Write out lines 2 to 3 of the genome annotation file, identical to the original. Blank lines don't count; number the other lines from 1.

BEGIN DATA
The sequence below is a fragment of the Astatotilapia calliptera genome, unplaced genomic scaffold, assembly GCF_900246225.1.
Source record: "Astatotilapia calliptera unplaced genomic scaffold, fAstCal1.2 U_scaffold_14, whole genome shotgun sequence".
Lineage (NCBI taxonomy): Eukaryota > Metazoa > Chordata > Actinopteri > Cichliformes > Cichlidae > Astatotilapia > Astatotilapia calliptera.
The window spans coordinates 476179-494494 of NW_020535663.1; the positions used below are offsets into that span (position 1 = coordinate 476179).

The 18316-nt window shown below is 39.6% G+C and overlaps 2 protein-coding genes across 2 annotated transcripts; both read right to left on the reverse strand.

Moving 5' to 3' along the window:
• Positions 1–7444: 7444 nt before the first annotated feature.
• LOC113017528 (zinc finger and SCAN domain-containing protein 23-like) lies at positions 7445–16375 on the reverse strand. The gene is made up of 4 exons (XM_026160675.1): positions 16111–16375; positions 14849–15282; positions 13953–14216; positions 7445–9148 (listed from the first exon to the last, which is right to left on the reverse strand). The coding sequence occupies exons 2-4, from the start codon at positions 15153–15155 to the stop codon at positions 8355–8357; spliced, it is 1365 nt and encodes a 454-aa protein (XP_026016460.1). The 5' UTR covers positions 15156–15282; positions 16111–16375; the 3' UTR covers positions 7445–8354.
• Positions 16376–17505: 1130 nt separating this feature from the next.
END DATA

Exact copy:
Source record: "Astatotilapia calliptera unplaced genomic scaffold, fAstCal1.2 U_scaffold_14, whole genome shotgun sequence".
Lineage (NCBI taxonomy): Eukaryota > Metazoa > Chordata > Actinopteri > Cichliformes > Cichlidae > Astatotilapia > Astatotilapia calliptera.